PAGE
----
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Marketing in the Sharing Economy

These slides provide a definition of the sharing economy and a listing of its key characteristics. They also illustrate the impact of this emerging economy upon both brands and customer relationships. These slides should be useful for instructors seeking to explain the nature and impact of the sharing economy and how it is changing the way we think about and conduct marketing.

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Marketing in the Sharing Economy

  1. 1. Eckhardt et al. 2019 Marketing in the Sharing Economy a scalable socio-economic system that employs technology enabled platforms to provide users with temporary access to tangible and intangible resources
  2. 2. Eckhardt et al. 2019 Defining Characteristics:  Access-oriented  Involves an economically- substantive resource  Uses a technological matching platform  Enhances the consumer role (consumer both uses and provides)  Supply is crowdsourced Typical Characteristics:  Reliance on reputation system – these exist in non-sharing economy members too!  User and owner are peers – this sometimes, but not always The Sharing Economy is not “Sharing” in General
  3. 3. Eckhardt et al. 2019 Adjust marketing tactics depending on the extent to which a firm has the characteristics of a sharing economy BlaBlaCar & Uber Subscription Car Access Rental Car Loaning car to friends or family Access-oriented X X X X Economically substantive X X X Technology-based platform matching X X Enhanced customer role X X Crowd-sourced supply X Use traditional marketing models Need to design new or augment existing marketing models
  4. 4. Eckhardt et al. 2019 Peer-to-Peer Lending Crowdsourced, bank-mediated lending Traditional Bank Lending Access-oriented X X X Economically substantive X X X Technology-based platform matching X Enhanced customer role X Crowd-sourced supply X X Banking Industry Use traditional marketing models Need to design new or augment existing marketing models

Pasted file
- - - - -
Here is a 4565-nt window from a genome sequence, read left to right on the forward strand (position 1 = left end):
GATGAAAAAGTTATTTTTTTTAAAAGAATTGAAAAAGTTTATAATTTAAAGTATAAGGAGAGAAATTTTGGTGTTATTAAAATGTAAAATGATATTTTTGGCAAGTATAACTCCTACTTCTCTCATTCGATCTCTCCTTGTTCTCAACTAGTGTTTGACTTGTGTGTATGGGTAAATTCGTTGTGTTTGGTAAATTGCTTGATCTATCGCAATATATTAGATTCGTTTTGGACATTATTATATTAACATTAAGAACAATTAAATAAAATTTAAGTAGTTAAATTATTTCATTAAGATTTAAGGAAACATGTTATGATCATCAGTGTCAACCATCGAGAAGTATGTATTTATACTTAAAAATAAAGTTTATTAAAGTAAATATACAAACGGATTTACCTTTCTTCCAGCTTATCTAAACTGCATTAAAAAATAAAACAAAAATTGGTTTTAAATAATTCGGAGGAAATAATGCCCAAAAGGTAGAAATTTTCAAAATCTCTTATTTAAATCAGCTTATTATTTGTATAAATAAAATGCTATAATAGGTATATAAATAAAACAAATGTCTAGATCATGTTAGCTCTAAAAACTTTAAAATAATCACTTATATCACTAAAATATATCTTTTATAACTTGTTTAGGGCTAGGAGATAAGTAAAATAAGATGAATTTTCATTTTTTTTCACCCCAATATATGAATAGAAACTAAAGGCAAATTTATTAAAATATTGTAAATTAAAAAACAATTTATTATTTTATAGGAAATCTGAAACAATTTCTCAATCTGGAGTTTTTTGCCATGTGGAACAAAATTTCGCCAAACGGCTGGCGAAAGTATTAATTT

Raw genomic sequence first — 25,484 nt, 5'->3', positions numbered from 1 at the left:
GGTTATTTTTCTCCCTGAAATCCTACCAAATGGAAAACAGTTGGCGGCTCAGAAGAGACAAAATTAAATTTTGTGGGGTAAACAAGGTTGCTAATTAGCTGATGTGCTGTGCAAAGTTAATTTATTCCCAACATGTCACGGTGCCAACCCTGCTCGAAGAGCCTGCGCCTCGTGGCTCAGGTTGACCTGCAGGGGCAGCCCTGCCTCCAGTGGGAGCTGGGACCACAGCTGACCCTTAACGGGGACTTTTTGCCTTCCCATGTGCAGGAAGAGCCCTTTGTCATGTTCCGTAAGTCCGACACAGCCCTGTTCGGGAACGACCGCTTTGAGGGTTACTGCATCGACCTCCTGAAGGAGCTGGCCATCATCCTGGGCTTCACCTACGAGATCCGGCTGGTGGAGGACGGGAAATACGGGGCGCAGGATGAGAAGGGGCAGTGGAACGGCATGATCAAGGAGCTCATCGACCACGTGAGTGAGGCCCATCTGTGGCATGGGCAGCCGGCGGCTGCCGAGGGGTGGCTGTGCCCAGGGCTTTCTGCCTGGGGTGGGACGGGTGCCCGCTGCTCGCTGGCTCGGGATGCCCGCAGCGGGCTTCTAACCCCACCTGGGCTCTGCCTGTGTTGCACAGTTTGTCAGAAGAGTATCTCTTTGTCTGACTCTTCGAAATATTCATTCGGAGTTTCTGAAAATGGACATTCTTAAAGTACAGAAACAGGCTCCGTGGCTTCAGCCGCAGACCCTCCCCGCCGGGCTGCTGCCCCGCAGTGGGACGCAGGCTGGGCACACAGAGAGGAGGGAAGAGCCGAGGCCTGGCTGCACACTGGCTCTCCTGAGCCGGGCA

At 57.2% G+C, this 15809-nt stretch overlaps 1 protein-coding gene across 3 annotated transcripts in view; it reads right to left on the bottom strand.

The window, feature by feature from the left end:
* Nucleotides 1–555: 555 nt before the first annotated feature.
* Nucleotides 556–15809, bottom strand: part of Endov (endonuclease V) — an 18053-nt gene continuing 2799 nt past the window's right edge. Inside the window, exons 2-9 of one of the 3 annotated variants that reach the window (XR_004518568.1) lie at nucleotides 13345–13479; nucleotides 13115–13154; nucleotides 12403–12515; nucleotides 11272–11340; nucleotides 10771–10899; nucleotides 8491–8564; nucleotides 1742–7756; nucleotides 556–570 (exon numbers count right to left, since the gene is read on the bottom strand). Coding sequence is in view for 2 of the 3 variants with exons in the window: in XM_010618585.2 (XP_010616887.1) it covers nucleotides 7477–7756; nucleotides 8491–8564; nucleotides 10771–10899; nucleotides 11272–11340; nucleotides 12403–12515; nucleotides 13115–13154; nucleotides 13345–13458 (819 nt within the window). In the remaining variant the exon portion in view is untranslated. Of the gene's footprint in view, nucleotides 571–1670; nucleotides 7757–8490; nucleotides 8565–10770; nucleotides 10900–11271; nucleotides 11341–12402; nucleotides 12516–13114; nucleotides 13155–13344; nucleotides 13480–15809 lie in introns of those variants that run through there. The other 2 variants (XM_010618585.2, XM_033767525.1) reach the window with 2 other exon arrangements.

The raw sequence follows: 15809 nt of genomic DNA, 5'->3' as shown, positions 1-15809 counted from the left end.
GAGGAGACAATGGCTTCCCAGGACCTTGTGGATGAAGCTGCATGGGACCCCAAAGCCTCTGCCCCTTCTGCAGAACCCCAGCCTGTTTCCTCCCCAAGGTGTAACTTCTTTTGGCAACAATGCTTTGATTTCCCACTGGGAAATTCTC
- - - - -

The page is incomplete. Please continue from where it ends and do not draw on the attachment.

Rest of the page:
5. 5. Eckhardt et al. 2019 Brand Relationships in the Sharing Economy Sharing economies rely on technological platforms for matching.  For firms toward the right of the table, platform dependence is not central. • The consumer forms a relationship with the brand, which controls the experience. • Traditional branding models should be relevant.  But toward the left of the table, it can be unclear with whom the brand relationship is formed during the matching process. • The platform? The individual provider? The brand of the product with which the consumer is matched? • How do these factors interact?
  6. 6. Eckhardt et al. 2019 Sharing economies rely on the enhanced role of the consumer.  For firms on the table’s right, the consumer remains fairly passive – they are the target. • Customer lifetime value calculations are based on the consumers’ usage • Marketing should focus on maintaining that relationship and increasing use  For firms on the left, the consumer also takes on the role of assessing others’ creditworthiness and contributing actively to the pool of shared resources • Customer lifetime value is not simply about usage, but also about expertise and resource provision, which may vary across the lifetime • Marketing needs to consider ways to enhance CLV, given these new sources of value Customer Lifetime Value in the Sharing Economy
  7. 7. Eckhardt et al. 2019 Marketing Innovation in the Sharing Economy Sharing economies rely on access rather than ownership.  For firms toward the right of the table focus on transfer of ownership rights. • Firms seek to develop new products that consumers can purchase. • A heavy emphasis is placed on developing innovative new products  But toward the left of the table, consumers seek to gain temporary access to offerings rather than permanent ownership. • Sharing platforms seem to place less emphasis on product innovation and more emphasis on business model innovation. • What are the drivers of innovation in the sharing economy?

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